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Oct 26, 2017 6:24 AM
(376 views)

Hello,

I am a JMP user and I have a doubt about

how JMP finds out the significance of the

effects in DOE after performing a D OPTIMAL

design.

If for instance I have a 16 run design and it turns out

that I can only perform 13, then I can use D-OPTIMAL

to find out which ones to skip.

The issue is that I don't know if the only way to

asses significance to the effects is using

a p-value through the ordinary least square

regression.

If that is the case I see it very simplistic,

since there are bayesian alternatives

to do that, more over we can estimate

the missing values.

I will really appreciate feedback on this topic.

Thanks.

2 REPLIES

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Oct 26, 2017 8:14 AM
(363 views)

I think you are misunderstanding how D-optimal designs work. D-Optimal designs can only be created for the model that you have specified and are not to "choose runs to skip".

For example, suppose I have 4 factors and wish to fit a model with all main effects and all 2-way interactions. That will give me 11 terms in my model (including the intercept). A D-optimal design will require at least 11 runs (that is the minimum number of runs JMP offers in the design creation process). This is a requirement because The D in D-optimal refers to a determinant of a matrix that needs to be inverted.

Now, if I take that same situation but list all of my 2-way interactions as "If Possible" rather than "Necessary", you will see the minimum number of runs drop to 5 (only intercept and main effects). When doing this you are actually telling JMP to create a Bayesian D-Optimal design. In such a situation you cannot fit the model with main effects and all 2-way interactions. You will need to use something like forward stepwise regression (or some other techniques that JMP offers) to determine which of the 2-way interactions are considered "active".

Now perhaps your question is more about a 16 run D-optimal design that allows estimation of all main effects and all 2-way interactions, but for some reason 3 runs are not completed. For this situation you have 13 runs, which is more than the 11 runs required. Therefore, ordinary least squares regression will work and provide testing for all of the parameters. Unfortunately, the design is not optimal for 13 runs, it is optimal for 16. Therefore, you are likely to have higher multicollinearity of the parameter estimates and more variance of the parameter estimates. This is not a JMP limitation, it is a limitation of least squares regression and not completing the design as originally laid out.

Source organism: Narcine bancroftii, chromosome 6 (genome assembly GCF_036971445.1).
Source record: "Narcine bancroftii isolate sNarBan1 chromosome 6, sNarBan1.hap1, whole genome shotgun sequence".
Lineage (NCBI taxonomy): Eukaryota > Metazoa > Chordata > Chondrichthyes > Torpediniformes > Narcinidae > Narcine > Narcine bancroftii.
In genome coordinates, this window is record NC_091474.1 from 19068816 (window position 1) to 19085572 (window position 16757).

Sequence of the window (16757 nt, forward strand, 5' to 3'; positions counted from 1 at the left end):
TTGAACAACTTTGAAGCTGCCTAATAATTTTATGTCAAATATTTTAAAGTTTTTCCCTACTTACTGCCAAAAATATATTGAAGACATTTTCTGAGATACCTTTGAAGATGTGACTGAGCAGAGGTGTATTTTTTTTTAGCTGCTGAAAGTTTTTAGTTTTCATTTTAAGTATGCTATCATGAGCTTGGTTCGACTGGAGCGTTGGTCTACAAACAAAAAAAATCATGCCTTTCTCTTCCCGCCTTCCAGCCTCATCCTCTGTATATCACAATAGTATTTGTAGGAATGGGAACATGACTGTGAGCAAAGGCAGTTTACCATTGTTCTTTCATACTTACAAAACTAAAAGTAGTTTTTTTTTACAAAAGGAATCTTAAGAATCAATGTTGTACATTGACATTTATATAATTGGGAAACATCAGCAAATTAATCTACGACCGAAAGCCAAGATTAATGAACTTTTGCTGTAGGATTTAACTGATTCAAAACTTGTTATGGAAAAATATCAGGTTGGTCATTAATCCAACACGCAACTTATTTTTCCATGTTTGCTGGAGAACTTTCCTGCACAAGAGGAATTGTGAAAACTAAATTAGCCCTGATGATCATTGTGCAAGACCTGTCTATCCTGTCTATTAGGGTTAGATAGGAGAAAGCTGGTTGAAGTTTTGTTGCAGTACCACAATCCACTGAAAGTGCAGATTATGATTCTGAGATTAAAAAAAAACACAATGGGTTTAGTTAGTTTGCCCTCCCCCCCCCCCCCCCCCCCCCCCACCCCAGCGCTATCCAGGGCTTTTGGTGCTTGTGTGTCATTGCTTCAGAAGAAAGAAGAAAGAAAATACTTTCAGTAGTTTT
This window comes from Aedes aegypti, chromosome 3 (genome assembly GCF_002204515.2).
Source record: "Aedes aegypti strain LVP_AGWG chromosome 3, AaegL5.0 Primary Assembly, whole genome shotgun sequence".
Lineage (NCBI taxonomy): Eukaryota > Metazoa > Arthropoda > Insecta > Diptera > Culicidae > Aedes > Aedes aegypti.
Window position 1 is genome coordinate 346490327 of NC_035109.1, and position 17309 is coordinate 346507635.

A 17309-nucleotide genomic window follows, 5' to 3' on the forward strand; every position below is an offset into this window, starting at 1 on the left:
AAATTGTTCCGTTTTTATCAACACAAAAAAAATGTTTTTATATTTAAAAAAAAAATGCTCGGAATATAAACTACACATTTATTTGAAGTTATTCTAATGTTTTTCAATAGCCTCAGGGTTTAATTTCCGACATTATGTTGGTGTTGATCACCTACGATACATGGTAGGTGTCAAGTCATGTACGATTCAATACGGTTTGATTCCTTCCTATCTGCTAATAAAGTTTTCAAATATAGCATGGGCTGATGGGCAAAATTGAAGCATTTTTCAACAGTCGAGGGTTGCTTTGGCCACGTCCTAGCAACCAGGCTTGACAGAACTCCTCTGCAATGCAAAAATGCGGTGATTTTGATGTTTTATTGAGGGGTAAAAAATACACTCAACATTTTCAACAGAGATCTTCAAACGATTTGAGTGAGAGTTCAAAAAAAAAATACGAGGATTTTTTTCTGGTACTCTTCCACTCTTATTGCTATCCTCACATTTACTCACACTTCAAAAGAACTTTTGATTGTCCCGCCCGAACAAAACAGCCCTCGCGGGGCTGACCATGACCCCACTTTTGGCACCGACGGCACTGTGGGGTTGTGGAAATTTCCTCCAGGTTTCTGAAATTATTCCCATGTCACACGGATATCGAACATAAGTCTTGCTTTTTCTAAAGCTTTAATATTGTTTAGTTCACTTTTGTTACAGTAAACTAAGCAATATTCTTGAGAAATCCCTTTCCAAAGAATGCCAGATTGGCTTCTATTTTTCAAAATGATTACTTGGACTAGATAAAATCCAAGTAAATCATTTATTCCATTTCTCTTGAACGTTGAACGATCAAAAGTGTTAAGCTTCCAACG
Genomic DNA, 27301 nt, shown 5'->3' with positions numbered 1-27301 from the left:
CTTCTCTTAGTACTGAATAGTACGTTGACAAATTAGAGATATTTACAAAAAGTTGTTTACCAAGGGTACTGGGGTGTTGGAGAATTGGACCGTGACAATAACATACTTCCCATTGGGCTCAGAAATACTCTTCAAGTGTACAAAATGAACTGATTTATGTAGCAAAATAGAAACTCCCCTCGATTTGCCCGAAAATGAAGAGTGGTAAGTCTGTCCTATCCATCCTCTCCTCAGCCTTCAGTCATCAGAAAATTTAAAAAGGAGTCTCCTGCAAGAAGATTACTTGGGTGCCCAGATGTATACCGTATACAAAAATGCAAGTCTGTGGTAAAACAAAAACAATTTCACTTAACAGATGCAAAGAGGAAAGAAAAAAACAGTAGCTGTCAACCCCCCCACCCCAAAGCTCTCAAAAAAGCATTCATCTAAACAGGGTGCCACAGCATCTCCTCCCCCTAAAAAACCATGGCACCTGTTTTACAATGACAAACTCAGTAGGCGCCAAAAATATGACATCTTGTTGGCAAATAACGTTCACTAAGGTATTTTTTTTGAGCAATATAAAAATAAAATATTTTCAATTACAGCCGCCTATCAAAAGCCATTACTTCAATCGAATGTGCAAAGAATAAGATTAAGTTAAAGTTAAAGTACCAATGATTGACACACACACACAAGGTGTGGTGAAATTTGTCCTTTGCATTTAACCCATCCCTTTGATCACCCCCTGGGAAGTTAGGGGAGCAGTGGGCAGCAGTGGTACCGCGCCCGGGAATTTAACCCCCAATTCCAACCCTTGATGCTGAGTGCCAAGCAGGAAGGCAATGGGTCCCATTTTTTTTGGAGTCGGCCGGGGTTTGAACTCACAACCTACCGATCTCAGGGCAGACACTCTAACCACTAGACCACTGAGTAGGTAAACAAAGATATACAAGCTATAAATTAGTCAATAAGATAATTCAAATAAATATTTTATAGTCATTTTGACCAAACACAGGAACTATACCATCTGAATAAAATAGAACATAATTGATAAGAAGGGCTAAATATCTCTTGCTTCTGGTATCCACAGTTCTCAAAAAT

JMP offers alternatives in such situations. You can impute missing values. You can try alternative modeling techniques that handle multicollinearity and missing values differently (PLS, Neural Networks, partition models, etc.). If you go to JMP Pro, you have even MORE options for fitting models to handle these situations differently.

A HUGE caution though, especially when it comes to imputing missing values. If this is a designed experiment, each trial is chosen to have high influence on the results. After all, you are trying to get maximum information for minimal number of data points. I would NOT recommend imputing values for a designed experiment because there is not much data to determine an appropriate structure to accurately impute the values and that "made up" result will have lots of influence on the model.

Dan Obermiller

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Oct 27, 2017 12:33 AM
(335 views)

Hi Dan,

Thanks a lot for the answer. You insited in having

HUGE caution when it comes to imputing missing

values.

I have tried with JMP but it does not give the

reasonable option to imput these missing

values estimating them using the contrasts that can be

considered null, such as, 3 and 4 factor

interacions.

What do you think about that way of imputing missing values? Because

George J.P. Box insisted that this is a good way to

imput the missing values up to 2, maximum 3.

These values are "made up" but using a different and

maybe appropiate technique having less influence

on the model.

I will appreciate your opinion about that.

Thanks again,

Rafel